There’s no place in California quite like Joshua Tree National Park. Trees reminiscent of Dr. Suess’ truffula trees, rock formations perfect for climbing, and striking views are just some of the beautiful things you’ll see here.
Camping in Joshua Tree can be enjoyed by most campers, but make sure you go prepared. Only 2 out of the 9 campsites have water and flush toilets (the others have pit toilets and you have to drive to find water). But when you wake up and see the sun rising through a break in the rock formations, it will be worth all of the effort that went into getting ready.
How To Get There
Joshua Tree is located between Palm Springs and Twentynine Palms. From Los Angeles, drive east on Interstate 10 for 140ish miles. There are three entrances to the park and you’ll want to enter depending on which campsite you choose. Entrance to the park is $15 per vehicle for 7 days or $5 a day. The annual pass is $30.
Where To Camp
There are 9 campsites for tents, pop ups, tent trailers and RVs (depending on the size) in Joshua Tree National Park. Only Indian Cove and Black Rock allow reservations and that’s only from Oct. 31st to May 31st. The rest of the time and for all the time with the other campsites it is first come first served. The good sites go fast so make reservations early, up to 6 months ahead. When you’re reserving a campsite at Joshua Tree, visit Recreation.gov and see pictures of the individual campsites. For first come first served, try to get there early on the weekends to get a good spot. Campsites cost between $10 and $15 a night.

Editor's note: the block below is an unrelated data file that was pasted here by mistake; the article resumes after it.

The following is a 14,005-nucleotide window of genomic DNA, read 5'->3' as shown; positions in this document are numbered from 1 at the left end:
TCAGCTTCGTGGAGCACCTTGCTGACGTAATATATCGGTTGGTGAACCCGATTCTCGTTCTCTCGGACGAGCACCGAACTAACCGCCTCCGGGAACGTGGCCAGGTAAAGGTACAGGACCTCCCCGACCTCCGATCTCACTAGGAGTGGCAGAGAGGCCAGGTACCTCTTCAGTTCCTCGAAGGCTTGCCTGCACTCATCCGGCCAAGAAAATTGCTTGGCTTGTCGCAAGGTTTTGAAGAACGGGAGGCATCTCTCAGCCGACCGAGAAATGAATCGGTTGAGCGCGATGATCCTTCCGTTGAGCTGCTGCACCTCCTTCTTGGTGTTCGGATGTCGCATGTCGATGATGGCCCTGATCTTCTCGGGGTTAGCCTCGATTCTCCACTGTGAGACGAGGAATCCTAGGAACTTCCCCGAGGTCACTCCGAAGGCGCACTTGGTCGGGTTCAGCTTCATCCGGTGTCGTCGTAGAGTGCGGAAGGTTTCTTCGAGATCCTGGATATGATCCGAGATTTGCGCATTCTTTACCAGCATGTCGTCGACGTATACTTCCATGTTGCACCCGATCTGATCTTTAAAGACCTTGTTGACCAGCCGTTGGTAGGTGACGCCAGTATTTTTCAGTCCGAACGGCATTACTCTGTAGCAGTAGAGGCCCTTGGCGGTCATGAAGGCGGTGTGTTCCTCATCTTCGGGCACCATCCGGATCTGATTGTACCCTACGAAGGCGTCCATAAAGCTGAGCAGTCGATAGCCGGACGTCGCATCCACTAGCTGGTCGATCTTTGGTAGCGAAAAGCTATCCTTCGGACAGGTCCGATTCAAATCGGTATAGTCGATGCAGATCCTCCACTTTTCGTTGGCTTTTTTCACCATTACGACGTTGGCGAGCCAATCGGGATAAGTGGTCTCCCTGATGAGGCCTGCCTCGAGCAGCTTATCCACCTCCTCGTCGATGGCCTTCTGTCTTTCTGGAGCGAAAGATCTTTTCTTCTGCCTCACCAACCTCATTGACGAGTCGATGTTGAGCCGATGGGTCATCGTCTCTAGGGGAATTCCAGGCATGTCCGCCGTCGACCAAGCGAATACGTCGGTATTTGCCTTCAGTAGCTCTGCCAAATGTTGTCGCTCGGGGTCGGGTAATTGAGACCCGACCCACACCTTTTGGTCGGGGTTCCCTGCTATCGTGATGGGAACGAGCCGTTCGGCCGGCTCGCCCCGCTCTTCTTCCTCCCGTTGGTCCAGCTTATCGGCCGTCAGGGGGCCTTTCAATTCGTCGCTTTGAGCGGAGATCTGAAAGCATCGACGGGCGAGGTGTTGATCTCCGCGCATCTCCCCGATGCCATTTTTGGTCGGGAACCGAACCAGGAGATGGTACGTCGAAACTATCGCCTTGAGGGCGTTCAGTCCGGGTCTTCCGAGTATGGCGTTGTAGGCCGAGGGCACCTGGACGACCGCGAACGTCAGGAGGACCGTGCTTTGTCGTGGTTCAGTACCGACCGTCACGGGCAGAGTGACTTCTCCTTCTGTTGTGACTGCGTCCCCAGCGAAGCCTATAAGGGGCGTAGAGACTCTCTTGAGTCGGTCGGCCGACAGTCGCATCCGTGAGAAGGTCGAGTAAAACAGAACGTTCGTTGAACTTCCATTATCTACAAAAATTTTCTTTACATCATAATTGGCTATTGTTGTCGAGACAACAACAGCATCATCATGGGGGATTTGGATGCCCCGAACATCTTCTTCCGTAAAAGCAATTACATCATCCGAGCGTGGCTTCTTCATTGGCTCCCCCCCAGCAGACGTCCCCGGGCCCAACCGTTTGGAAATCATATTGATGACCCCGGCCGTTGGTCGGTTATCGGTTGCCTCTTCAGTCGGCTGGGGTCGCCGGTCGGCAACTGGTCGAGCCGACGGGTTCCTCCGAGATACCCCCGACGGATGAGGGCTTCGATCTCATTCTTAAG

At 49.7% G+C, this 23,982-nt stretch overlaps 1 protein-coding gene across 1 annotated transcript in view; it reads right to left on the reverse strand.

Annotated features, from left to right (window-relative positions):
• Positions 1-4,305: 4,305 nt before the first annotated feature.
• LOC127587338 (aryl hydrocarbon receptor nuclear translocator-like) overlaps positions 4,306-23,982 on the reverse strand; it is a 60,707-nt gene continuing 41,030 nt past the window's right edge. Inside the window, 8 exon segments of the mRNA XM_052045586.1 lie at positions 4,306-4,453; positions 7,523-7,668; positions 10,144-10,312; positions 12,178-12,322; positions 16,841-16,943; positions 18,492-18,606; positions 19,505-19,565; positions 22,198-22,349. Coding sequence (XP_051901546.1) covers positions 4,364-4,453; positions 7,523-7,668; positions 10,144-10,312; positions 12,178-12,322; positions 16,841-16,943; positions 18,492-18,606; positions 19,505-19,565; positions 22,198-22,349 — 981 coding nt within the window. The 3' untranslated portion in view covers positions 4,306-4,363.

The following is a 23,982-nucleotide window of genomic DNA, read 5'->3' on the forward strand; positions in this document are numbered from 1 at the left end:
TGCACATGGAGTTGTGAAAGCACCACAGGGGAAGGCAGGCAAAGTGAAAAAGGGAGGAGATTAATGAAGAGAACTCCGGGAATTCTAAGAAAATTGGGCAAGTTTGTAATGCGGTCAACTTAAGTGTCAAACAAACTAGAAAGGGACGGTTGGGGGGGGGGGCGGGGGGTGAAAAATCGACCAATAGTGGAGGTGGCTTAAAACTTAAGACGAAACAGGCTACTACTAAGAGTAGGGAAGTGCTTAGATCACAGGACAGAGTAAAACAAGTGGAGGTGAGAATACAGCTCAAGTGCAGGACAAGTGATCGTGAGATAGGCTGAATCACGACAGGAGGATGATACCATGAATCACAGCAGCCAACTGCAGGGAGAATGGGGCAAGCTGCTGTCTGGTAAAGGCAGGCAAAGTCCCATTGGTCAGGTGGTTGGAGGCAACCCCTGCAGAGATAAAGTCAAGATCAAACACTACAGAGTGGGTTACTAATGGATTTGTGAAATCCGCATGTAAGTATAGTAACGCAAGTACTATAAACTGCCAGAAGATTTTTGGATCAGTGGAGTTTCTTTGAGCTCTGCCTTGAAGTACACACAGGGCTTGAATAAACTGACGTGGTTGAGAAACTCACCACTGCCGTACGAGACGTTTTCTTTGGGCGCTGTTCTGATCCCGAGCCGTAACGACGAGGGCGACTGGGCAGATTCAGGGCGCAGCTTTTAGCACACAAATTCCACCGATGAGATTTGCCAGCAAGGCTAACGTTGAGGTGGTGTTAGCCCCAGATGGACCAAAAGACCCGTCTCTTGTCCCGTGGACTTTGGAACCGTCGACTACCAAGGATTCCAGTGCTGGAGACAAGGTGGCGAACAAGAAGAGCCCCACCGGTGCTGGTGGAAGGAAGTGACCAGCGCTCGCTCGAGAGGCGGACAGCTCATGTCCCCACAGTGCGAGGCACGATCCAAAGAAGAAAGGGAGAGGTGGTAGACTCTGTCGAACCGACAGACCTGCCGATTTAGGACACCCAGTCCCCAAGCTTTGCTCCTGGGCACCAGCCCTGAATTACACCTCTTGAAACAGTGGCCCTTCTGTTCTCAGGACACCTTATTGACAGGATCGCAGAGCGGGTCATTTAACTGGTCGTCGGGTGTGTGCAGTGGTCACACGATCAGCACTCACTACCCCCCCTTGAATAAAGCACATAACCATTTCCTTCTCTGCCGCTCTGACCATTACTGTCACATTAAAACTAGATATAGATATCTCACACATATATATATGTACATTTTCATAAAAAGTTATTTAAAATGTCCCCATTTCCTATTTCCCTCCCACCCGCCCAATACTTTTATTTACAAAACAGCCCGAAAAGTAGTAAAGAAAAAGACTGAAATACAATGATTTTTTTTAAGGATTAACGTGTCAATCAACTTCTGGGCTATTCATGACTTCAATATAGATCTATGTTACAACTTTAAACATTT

What To Do
Hiking – There are hiking trails throughout the park, but on the first visit it’s best to start at the Visitor’s Center to find a hike suited for you. Some are quite strenuous. But there are miles of hiking trails and you’re bound to find the right one.
Rock Climbing – There are more than 8,000 climbing routes in Joshua Tree and many companies that will teach you to climb including Joshua Tree Rock Climbing School. Or there are plenty of less intimidating boulders to scramble up and down.
Stargazing – Far out in the desert live a million stars. The stargazing in Joshua Tree is breathtaking on a clear night thanks to its secluded location far away from light pollution.
Road Trip Through the Park – After a day of hiking and climbing it might be time to jump in the car and take the 18-mile tour to discover the geology of the park. There’s more than just Joshua Trees. The southern part of the park is the Mohave Desert and it’s where you’ll Joshua Trees. But travel north to find cholla cactus and other desert plants and animals. This is a great activity in the spring when desert wildflowers are in bloom.
Note: It’s a desert so it gets very cold at night. It can also get very hot during the day depending on the time of year. Make sure to wear sunscreen and take plenty of water with you. Also, food needs to be stored in a animal proof box to keep the coyotes away.